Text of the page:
From medieval politics to game theory with chimpanzees, here are this year’s four new MIT Sloan faculty members.
Charles Angelucci, Assistant Professor of Applied Economics
Comes from: Angelucci most recently worked as an assistant professor in the economics division at Columbia Business School. He has a PhD in economics from the Toulouse School of Economics.
Research: Angelucci’s research focuses on organizational economics, political economy, and industrial-organizational psychology. His working papers range from the political power of English merchant towns during the late medieval period to how the advent of television disrupted newspapers.
Rahul Bhui, Assistant Professor of Management Science
Comes from: Bhui joins the MIT Sloan community by way of the California Institute of Technology, where he earned a PhD in computation and neural systems. He was most recently a postdoctoral fellow at Harvard University.
Research: Common threads in Bhui’s publications are time and choice. He is the author of studies on the optimal timing of value-linked decision-making, uncertainty-driven exploration in real-world consumer choice, and how choice rates in competitive chimpanzee games match equilibrium game theory predictions.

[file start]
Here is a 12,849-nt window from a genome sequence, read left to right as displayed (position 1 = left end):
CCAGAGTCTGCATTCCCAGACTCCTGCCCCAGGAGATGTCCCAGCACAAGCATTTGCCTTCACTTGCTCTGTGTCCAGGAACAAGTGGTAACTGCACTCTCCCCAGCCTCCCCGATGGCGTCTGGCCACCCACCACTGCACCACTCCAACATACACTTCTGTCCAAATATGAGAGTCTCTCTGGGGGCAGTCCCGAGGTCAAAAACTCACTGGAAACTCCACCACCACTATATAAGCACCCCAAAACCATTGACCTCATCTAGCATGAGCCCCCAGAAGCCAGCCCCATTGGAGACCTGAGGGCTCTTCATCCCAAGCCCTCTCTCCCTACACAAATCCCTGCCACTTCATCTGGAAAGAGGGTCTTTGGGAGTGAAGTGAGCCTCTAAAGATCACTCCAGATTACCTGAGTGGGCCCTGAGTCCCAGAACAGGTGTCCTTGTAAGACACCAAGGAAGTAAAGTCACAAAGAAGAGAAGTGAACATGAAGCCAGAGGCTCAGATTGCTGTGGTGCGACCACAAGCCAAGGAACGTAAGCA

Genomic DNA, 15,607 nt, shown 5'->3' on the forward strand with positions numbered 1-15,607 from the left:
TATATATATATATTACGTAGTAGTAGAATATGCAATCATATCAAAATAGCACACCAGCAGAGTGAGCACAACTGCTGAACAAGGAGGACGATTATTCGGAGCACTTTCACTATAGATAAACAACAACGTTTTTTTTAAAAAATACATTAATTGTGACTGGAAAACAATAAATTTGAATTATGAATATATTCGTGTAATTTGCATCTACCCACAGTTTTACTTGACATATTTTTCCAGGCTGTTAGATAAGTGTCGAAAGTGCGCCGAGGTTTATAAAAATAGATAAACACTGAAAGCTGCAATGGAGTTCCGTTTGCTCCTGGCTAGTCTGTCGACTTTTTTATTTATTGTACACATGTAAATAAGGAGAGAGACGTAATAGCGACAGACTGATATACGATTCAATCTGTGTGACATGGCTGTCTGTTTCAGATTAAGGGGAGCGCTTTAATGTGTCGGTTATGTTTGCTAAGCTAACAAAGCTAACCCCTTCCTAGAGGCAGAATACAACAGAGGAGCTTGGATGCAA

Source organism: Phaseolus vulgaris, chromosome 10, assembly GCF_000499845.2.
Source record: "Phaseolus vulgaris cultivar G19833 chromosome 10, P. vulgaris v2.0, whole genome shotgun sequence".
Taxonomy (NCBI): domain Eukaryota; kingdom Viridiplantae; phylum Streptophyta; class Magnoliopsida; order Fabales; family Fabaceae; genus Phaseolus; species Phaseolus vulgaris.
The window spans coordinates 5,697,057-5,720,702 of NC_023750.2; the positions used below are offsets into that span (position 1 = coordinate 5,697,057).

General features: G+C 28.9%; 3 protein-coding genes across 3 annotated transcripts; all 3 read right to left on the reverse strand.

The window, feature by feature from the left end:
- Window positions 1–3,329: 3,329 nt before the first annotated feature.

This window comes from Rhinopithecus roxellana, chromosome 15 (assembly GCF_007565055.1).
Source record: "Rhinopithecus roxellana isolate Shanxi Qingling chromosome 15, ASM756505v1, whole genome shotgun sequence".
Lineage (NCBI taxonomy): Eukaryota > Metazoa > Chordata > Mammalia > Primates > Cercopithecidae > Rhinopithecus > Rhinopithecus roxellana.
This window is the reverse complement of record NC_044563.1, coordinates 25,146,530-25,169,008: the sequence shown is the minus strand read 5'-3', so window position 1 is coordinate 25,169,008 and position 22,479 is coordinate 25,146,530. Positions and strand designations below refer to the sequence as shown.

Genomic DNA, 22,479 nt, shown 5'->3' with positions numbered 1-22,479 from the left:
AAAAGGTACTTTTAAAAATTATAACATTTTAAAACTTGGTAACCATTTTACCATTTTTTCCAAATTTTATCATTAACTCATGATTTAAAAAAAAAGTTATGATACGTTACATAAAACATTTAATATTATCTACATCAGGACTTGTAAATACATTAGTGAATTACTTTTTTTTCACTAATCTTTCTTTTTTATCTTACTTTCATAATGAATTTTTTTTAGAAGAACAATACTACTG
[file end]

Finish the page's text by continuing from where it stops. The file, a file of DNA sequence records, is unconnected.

Taha Choukhmane, Assistant Professor of Finance
Comes from: Prior to joining MIT Sloan, Choukhmane was a postdoctoral fellow in the Economics of an Aging Workforce program at the National Bureau of Economic Research. He has a PhD in economics from Yale University.
Research: Choukhmane’s research focuses on household finance, behavioral economics, and public economics. He has a working paper on China’s one-child policy and whether it’s contributed to the rise of the country’s household saving rate, and another on altruism and entrepreneurial risk-taking.
Find out more: On his website.
Chloe Xie, Assistant Professor of Accounting
Comes from: Xie was a consultant at Deloitte Consulting from 2012 – 2015. She has a PhD in accounting from Stanford University.
Research: Xie’s research is on incentives shaped by capital market imperfections. For example, crime and arbitrage. She focuses on how these incentives shape disclosure decisions, investor decision-making, and non-financial market outcomes. Her ongoing research includes accounting firms and market power and a working paper on strategic disclosure and investor loss aversion.
Find out more: On her website.